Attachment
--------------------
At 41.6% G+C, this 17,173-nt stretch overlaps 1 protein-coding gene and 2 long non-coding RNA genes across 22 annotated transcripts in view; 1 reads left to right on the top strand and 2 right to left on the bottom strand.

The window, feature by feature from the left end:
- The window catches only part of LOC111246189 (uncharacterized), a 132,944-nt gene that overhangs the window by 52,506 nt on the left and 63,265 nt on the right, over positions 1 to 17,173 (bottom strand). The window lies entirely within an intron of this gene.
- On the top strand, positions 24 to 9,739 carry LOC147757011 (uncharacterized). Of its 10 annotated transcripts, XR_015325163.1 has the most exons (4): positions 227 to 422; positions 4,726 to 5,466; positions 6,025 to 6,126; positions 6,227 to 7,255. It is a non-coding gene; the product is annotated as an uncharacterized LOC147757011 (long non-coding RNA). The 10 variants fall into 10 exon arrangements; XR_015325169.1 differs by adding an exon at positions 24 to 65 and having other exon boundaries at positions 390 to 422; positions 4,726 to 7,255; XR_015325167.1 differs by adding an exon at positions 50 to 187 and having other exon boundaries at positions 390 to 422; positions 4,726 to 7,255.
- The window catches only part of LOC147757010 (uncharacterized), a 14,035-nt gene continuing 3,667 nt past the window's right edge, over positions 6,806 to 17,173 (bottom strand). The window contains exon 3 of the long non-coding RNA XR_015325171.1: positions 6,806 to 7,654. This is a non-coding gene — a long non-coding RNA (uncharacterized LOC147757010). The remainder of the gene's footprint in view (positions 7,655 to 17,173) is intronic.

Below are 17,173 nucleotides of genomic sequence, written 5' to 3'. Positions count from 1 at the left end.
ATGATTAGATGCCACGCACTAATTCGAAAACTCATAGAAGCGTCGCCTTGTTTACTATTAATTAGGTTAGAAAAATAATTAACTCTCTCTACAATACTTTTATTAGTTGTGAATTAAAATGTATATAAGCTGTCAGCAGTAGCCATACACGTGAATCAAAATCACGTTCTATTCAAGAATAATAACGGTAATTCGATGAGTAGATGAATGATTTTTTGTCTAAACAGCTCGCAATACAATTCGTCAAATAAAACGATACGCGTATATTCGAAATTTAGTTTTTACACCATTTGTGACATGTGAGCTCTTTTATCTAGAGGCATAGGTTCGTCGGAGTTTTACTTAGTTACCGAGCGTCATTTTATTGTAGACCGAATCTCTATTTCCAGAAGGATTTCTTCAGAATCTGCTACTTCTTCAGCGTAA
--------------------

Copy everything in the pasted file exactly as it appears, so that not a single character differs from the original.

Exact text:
At 41.6% G+C, this 17,173-nt stretch overlaps 1 protein-coding gene and 2 long non-coding RNA genes across 22 annotated transcripts in view; 1 reads left to right on the top strand and 2 right to left on the bottom strand.

The window, feature by feature from the left end:
- The window catches only part of LOC111246189 (uncharacterized), a 132,944-nt gene that overhangs the window by 52,506 nt on the left and 63,265 nt on the right, over positions 1 to 17,173 (bottom strand). The window lies entirely within an intron of this gene.
- On the top strand, positions 24 to 9,739 carry LOC147757011 (uncharacterized). Of its 10 annotated transcripts, XR_015325163.1 has the most exons (4): positions 227 to 422; positions 4,726 to 5,466; positions 6,025 to 6,126; positions 6,227 to 7,255. It is a non-coding gene; the product is annotated as an uncharacterized LOC147757011 (long non-coding RNA). The 10 variants fall into 10 exon arrangements; XR_015325169.1 differs by adding an exon at positions 24 to 65 and having other exon boundaries at positions 390 to 422; positions 4,726 to 7,255; XR_015325167.1 differs by adding an exon at positions 50 to 187 and having other exon boundaries at positions 390 to 422; positions 4,726 to 7,255.
- The window catches only part of LOC147757010 (uncharacterized), a 14,035-nt gene continuing 3,667 nt past the window's right edge, over positions 6,806 to 17,173 (bottom strand). The window contains exon 3 of the long non-coding RNA XR_015325171.1: positions 6,806 to 7,654. This is a non-coding gene — a long non-coding RNA (uncharacterized LOC147757010). The remainder of the gene's footprint in view (positions 7,655 to 17,173) is intronic.

Below are 17,173 nucleotides of genomic sequence, written 5' to 3'. Positions count from 1 at the left end.
ATGATTAGATGCCACGCACTAATTCGAAAACTCATAGAAGCGTCGCCTTGTTTACTATTAATTAGGTTAGAAAAATAATTAACTCTCTCTACAATACTTTTATTAGTTGTGAATTAAAATGTATATAAGCTGTCAGCAGTAGCCATACACGTGAATCAAAATCACGTTCTATTCAAGAATAATAACGGTAATTCGATGAGTAGATGAATGATTTTTTGTCTAAACAGCTCGCAATACAATTCGTCAAATAAAACGATACGCGTATATTCGAAATTTAGTTTTTACACCATTTGTGACATGTGAGCTCTTTTATCTAGAGGCATAGGTTCGTCGGAGTTTTACTTAGTTACCGAGCGTCATTTTATTGTAGACCGAATCTCTATTTCCAGAAGGATTTCTTCAGAATCTGCTACTTCTTCAGCGTAA